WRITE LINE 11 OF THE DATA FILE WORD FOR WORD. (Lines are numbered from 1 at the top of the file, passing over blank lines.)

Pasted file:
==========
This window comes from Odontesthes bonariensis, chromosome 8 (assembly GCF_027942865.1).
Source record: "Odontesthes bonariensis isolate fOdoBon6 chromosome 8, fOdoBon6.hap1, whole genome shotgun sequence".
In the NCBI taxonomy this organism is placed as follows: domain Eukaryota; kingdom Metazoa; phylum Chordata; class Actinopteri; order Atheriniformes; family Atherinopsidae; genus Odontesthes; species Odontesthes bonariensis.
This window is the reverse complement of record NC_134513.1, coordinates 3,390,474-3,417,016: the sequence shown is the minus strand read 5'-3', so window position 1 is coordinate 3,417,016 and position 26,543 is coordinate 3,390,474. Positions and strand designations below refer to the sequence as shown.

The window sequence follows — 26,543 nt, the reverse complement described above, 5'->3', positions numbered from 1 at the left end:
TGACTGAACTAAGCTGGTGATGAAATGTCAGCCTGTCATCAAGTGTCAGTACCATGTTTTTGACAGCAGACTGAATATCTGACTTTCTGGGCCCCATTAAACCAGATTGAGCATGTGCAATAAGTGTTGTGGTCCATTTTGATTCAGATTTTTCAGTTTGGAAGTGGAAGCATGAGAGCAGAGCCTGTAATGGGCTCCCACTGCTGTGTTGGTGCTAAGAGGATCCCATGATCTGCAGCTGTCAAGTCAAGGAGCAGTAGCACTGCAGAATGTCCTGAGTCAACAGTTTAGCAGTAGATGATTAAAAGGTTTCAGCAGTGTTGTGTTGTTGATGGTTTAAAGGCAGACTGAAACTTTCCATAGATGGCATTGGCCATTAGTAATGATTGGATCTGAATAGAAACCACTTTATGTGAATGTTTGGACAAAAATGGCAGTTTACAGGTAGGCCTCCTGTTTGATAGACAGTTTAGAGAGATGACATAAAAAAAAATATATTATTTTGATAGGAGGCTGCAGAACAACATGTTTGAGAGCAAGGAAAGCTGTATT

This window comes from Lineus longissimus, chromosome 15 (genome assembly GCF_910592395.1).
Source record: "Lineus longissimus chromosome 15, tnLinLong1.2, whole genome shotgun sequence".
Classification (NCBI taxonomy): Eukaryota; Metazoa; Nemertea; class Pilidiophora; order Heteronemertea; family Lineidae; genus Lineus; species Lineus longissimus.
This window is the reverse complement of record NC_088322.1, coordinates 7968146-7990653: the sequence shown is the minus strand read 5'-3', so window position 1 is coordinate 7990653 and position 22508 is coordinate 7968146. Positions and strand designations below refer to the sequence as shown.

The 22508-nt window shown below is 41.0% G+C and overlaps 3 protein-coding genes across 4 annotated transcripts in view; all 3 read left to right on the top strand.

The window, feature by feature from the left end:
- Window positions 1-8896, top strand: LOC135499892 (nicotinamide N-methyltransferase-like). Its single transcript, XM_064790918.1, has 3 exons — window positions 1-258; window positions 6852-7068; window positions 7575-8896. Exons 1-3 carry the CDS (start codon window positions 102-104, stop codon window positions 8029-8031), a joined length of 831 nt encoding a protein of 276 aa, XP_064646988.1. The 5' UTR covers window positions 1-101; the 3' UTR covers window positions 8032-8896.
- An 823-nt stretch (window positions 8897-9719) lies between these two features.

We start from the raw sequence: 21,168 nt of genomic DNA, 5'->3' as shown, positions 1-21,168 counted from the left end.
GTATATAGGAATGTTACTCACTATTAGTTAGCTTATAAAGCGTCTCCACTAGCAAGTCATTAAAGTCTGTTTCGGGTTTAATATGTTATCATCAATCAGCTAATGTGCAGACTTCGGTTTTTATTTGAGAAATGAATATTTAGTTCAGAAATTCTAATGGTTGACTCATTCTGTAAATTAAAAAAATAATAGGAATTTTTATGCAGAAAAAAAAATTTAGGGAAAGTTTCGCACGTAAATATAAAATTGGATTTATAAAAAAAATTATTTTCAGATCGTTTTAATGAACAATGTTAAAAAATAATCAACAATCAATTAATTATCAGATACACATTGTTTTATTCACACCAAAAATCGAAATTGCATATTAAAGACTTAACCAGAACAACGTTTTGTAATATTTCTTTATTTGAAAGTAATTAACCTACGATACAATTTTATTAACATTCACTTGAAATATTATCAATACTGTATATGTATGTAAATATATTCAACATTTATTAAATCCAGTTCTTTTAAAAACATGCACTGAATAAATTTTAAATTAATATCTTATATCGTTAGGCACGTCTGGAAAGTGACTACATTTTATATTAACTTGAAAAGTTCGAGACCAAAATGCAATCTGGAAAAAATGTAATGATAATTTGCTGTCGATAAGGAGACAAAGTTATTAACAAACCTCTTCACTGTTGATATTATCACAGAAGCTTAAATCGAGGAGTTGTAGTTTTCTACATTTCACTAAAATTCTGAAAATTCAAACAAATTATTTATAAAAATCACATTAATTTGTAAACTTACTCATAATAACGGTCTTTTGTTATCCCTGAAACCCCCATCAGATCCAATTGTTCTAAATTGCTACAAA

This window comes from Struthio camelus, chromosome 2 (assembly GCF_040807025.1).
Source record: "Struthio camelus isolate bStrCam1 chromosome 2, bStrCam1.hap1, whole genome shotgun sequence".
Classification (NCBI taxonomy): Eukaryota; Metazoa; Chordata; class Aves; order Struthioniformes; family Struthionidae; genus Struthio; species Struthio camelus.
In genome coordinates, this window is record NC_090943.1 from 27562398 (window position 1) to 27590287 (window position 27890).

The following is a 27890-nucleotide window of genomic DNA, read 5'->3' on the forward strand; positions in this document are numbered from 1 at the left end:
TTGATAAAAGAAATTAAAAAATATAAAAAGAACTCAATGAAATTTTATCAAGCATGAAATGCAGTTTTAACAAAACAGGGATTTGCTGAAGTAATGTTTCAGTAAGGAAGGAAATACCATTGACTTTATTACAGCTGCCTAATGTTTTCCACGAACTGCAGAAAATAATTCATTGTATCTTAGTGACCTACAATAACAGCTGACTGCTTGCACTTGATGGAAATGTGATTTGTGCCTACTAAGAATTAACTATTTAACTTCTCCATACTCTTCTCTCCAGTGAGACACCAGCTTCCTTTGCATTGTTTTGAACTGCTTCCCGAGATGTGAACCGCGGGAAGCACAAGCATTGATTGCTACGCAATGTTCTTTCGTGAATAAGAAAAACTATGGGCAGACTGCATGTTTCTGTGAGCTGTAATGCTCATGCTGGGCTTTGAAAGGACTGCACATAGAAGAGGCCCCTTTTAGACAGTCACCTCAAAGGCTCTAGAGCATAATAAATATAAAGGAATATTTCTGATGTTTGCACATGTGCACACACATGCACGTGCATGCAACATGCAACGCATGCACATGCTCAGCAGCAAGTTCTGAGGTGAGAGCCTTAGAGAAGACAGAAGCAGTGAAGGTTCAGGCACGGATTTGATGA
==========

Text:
The 22508-nt window shown below is 41.0% G+C and overlaps 3 protein-coding genes across 4 annotated transcripts in view; all 3 read left to right on the top strand.